For the third time in four years, the Russian people cast their ballots for democracy and free markets. On Apr. 25, they voted beleaguered President Boris Yeltsin a clear mandate, rebuffing an obstructionist Parliament and backing painful economic reforms.
In so doing, the Russians showed up Western observers who believe they still harbor a serflike need for authority. Instead, they rejected the racist appeals of xenophobic fascists and the promises of Communist holdovers in Parliament.
That isn't to say Russia is out of the woods. Yeltsin failed to get enough votes to call new elections for Parliament. So there's little chance Parliament will approve his new draft constitution that provides for a strong, Western-style government. Yeltsin needs that constitution to push such key reform measures as private land ownership, factory privatization, and control of the money supply.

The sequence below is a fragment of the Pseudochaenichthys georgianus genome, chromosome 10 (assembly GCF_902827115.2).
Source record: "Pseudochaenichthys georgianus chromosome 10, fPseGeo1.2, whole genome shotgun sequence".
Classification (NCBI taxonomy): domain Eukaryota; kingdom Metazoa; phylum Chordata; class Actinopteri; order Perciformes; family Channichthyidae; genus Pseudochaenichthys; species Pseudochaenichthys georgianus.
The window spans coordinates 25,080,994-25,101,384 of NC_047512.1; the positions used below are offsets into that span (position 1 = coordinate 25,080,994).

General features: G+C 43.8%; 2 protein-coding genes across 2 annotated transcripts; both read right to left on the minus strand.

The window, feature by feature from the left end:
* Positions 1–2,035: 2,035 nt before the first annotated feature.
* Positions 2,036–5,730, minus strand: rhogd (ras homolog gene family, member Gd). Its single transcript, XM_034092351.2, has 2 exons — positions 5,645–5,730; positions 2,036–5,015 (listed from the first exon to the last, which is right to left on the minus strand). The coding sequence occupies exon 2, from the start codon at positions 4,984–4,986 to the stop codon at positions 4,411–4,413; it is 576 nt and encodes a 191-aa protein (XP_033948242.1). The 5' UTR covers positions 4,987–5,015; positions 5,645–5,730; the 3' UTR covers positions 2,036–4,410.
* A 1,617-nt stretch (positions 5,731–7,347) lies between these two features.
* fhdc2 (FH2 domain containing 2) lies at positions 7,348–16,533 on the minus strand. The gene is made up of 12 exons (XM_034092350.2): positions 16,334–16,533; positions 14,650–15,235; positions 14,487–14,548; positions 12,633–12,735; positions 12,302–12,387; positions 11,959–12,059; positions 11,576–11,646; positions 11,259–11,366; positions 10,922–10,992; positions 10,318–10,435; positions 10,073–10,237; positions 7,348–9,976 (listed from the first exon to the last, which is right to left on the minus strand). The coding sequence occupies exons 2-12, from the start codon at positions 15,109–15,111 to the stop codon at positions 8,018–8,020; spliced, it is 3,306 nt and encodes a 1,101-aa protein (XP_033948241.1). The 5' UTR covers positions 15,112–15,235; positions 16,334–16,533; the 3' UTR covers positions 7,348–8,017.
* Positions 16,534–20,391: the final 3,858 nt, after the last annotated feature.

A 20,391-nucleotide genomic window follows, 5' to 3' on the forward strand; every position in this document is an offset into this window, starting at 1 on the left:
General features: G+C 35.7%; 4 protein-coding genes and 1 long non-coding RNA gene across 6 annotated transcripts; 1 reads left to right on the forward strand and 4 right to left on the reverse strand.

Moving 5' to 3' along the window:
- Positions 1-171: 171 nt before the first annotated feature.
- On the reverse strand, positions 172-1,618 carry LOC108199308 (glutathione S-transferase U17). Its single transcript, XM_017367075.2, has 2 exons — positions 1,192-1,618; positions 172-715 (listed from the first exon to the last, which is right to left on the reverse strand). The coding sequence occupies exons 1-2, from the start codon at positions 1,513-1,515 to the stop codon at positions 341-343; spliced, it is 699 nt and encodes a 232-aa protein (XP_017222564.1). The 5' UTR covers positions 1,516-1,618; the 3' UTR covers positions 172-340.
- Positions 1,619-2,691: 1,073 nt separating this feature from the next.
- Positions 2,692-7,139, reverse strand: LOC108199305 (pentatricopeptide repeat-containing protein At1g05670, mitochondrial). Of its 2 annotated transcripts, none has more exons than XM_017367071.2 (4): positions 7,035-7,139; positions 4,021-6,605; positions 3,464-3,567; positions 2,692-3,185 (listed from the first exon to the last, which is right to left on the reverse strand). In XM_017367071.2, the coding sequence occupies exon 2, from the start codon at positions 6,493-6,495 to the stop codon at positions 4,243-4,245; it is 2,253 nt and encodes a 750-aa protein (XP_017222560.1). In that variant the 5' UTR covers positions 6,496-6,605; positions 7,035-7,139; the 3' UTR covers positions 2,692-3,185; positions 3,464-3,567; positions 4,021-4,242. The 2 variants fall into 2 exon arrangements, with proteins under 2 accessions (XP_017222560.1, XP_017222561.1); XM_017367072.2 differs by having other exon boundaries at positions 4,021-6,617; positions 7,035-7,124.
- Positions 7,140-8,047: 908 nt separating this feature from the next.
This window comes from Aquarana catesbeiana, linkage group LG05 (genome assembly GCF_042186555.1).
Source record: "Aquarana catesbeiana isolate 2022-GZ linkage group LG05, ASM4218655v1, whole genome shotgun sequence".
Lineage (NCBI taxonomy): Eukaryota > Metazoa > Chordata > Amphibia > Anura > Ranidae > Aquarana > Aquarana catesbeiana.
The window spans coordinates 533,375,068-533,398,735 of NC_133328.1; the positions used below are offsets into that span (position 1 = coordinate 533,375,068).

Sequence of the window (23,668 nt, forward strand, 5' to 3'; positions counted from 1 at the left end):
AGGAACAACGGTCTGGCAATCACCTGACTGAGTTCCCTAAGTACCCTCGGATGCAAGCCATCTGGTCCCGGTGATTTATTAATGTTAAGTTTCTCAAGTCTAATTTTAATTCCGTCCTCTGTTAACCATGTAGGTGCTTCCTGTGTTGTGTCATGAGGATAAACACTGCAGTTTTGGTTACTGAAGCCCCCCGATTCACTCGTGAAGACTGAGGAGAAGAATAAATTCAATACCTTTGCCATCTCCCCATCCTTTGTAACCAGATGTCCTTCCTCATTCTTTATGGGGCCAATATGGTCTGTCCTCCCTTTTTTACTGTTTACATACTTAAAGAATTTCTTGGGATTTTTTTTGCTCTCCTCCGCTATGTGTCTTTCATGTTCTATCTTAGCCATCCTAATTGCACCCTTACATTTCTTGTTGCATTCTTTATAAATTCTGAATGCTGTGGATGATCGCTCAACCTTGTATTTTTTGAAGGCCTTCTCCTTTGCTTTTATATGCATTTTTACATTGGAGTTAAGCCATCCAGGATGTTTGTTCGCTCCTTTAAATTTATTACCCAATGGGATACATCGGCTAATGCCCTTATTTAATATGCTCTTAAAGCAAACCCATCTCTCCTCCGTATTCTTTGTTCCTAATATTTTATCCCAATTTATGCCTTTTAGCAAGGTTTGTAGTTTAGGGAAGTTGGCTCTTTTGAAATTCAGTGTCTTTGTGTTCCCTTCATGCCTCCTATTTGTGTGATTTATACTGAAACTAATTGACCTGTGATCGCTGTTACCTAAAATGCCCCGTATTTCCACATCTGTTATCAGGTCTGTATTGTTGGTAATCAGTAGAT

The West should be heartened by this vote. Western hopes for peace and prosperity in this decade rely on the nonviolent transformation of the former Soviet Union. Yeltsin is already helping out on the diplomatic front. Just two days after the Russian referendum, Yeltsin solidly backed Western steps to end Serbian carnage in Bosnia. It is in the interests of the West to keep up the momentum toward democracy and a market economy in Russia.